If the pilot goes well, we also foresee the potential to develop some simple technical tools to make it easy to run a ‘gap finding’ event with non-Wikipedian experts and collect a useful set of fixable content gaps. To start out, we plan to use non-wiki digital software to generate lists (for instance, a combination of Excel and Zotero), however perhaps there could be a way to integrate similar tools or software using Wikipedia’s existing interface.

Measures of success[edit]

We will consider “success” to be the enactment of this proposal. We will mark the midway and final points with critical analysis and reporting. The targets will be:

  • Recruitment of a minimum of five subject matter experts to participate;
  • Hosting a ~4 hour brainstorming session where to identify content “gaps” in a gender-related subject or topic, with somewhere between 5 - 25 pages analyzed in depth during the session (depending on the breadth of each page);
  • Recruitment of a university course that will use the materials;
  • Expanding the lists in to practical action-items for the students that make sense for the course;
  • Training and working with work these student editors for the duration of the course
    • At least 5 of the identified gap topics (new or existing articles) edited by these student editors, with at least 2000 characters of content and 2 citations added per topic.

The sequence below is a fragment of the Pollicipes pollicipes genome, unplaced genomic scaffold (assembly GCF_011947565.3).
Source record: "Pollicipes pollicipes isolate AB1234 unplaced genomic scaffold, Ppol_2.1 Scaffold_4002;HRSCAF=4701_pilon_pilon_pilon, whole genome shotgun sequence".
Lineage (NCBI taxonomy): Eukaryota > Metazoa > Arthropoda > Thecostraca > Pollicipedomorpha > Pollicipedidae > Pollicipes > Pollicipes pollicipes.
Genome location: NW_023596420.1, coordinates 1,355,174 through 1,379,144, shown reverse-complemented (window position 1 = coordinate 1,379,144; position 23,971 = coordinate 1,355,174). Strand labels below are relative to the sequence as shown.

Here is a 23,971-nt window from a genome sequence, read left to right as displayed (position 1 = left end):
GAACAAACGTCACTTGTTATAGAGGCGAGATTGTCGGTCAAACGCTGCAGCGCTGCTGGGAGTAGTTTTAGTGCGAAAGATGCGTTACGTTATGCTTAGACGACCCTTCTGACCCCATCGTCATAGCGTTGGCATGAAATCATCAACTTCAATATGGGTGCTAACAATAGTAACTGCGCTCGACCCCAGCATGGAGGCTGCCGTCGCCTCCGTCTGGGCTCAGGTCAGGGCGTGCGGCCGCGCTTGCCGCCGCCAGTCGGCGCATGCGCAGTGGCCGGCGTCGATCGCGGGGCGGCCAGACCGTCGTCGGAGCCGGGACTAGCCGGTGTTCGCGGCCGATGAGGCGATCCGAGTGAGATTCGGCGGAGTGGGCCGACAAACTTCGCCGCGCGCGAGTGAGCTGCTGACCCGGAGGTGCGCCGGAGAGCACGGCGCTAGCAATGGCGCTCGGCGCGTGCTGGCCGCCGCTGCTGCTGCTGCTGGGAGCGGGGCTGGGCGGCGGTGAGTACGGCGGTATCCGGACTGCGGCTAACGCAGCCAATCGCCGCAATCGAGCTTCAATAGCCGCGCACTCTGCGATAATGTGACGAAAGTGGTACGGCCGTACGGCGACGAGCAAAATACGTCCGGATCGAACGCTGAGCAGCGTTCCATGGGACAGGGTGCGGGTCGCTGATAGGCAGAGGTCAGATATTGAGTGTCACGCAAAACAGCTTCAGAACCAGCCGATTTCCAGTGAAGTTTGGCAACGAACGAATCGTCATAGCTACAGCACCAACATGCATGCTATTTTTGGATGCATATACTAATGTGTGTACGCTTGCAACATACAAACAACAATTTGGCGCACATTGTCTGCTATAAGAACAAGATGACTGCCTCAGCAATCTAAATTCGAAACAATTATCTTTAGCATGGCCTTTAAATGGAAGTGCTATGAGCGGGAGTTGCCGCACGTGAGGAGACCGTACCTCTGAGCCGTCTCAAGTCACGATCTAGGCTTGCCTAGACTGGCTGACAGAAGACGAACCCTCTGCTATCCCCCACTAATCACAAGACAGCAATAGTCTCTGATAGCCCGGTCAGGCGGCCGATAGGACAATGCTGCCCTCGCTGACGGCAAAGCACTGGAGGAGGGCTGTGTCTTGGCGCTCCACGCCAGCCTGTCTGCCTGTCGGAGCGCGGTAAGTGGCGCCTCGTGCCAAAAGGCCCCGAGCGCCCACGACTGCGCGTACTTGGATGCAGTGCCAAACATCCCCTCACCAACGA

• Staging a final presentation session which may include the return of the subject matter experts to reflect on how their ‘gaps’ were addressed through the editing work of the undergraduates;
  • A documented workflow for running a gap identification event and using the identified gaps in a classroom editing project

Project team[edit]

Shameran81: Experienced project manager; Communication and media studies scholar; Instructor/teaching assistant with experience teaching with Wikipedia; Wikipedian; Feminist edit-a-thon participant; I Love To You: Critical Wikipedia Edit-a-thon co-organizer

Ragesoss: Wiki Education Foundation product manager; Digital strategist; Historian of science; Experienced Wikipedian

Community notification[edit]